We are thrilled to be able to share with you a post by one of our clients, Stephen Parker, Chief Learning Officer and Global Head of Talent Management at A. T. Kearney, about the work which we have been doing for them in collaboration with London Business School, as part of a leadership development programme for their global Partner population. Our thanks to Stephen for allowing us to share this with you directly.
You can learn a lot from a horse. I experienced this firsthand through an exercise we have built into A.T. Kearney’s Expanding Horizons leadership development program.
In the wild, horses were prey rather than predator, and so for eons before humans domesticated them 5000 years ago, hyper alertness and exceptional non-verbal communication were essential to this herd animal’s survival. By virtue of evolution, horses are remarkably good at reading the energy of any creature that might approach them.
To tap into this powerful innate ability, our program in London includes a train ride a few hours east into the Berkshire countryside, to a horse farm run by Pam Billinge and Equest. There our Partners have the chance to interact with horses under the skilled guidance of facilitators trained in Equine Assisted Learning.
I recall viscerally my own experience of this as if it were yesterday. The most basic equine exercise is to connect with an untethered horse in a paddock. An Equest facilitator explained that the proper way to say hello to a horse is by gently extending your closed hand. The horse returns the greeting by touching your hand with its muzzle. Simple enough.
One of my colleagues went first. I watched as he approached the horse, moving slowly while speaking to the carefully observant animal in a soft, reassuring tone. He then unhurriedly extended a closed hand, just as he was instructed. The horse turned away, refusing his greeting. I was puzzled. My colleague had done nothing wrong that I could see. Why had the horse not returned his hello?
My turn. As I slowly crossed the paddock toward the same horse, I was still wondering why she had turned away before…. Then it hit me! This horse was a bit on the small side, while my colleague and I are both tall men. Our height intimidates her. I consciously tried to lower my center of gravity, thinking this would help her welcome my approach. As I got closer, it seemed to work and the connection seemed imminent. I was thrilled. And I was wrong. The horse quietly turned and walked away from my extended hand.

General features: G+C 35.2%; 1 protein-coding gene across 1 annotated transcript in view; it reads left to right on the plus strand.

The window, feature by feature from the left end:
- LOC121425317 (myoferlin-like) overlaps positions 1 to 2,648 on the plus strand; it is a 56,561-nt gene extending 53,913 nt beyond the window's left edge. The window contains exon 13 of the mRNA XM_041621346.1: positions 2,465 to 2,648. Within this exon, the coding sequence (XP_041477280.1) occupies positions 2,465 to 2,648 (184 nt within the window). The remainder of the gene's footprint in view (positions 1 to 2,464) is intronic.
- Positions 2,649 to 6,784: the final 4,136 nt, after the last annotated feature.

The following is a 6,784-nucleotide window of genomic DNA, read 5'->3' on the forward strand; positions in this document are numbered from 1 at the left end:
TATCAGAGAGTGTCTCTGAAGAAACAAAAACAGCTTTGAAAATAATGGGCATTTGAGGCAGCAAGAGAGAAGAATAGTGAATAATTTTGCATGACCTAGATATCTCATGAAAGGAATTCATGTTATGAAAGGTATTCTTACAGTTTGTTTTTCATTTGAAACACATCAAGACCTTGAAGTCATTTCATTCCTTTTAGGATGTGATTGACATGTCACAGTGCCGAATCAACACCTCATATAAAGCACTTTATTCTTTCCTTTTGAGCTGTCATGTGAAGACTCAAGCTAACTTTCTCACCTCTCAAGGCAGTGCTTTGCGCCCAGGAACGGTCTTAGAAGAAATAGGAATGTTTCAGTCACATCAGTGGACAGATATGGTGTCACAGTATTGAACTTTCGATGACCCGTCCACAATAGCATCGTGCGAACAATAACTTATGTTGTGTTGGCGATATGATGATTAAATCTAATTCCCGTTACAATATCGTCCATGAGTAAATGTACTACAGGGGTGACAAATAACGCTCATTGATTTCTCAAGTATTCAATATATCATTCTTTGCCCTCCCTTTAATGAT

Presence Is Key
Having since observed a range of equine encounters, I now understand that my height had nothing to do with the horse declining my hello. Rather, it was because my focus was on myself. My brain was busy adjusting my posture and congratulating myself for my cleverness at figuring out why my colleague had failed and how I would succeed. Rubbish. The key to saying hello to a horse is presence. You must be there for the animal, with all your energy focused on making the connection you seek, freeing your mind from other considerations and motives. This is the kind of connection horses offer each other. So as you approach a horse, if your mind is even a bit clouded, they may instinctively sense you as foreign and refuse your hello.
Why does that matter? Non-verbal communication matters far more than most of us realize. The Equest people like to point out that humans — a highly social animal — are actually very good at non-verbal communication. But not as good as horses. That is why horses can teach us how to develop and pay more attention to this vitally important, yet often neglected, aspect of everyday communication.
“We achieve a great many things by thinking, but thinking actually gets in the way of connecting with a horse,” observes Herve Collignon, a Paris-based A.T. Kearney partner who has visited the Equest farm. “You can only establish trust through deeply honest conviction — by truly being yourself. Of course, in the world of management consulting, establishing trust is essential. So interacting with horses proved a surprisingly relevant learning experience.”
Connection, Communication, Relationships
Here’s what horses have taught me: First, our state of mind impacts the quality of our connections and communications far more than we typically acknowledge. Second, the quality of our connections and communications shape all the human relationships we form as professionals, leaders, family members and friends. Third, it all starts with hello.
•Are your hellos perfunctory, or a serious attempt to connect?
•Do you connect in ways that cause people to lean closer?
•How much of your attention is focused on yourself as you greet people each day?
•As a leader, do you set a clear example by being present in all your interactions?
Stephen Parker is the first Chief Learning Officer and Global Head of Talent Management with the consulting firm A.T. Kearney where he applies his deep experience as a leadership consultant and executive coach to help his colleagues worldwide discover and apply the very best of themselves. Stephen, recently profiled in Chief Learning Officer, has advised CEOs across many industries including pharmaceuticals, technology, and consumer goods, and has designed and led multi-year leadership and culture projects for global corporations. He previously served as President of a boutique leadership consulting firm in Washington, DC and founded the Global Consulting Group for BlessingWhite, an international leadership development firm. Stephen is based in New York City and lives in Princeton, NJ.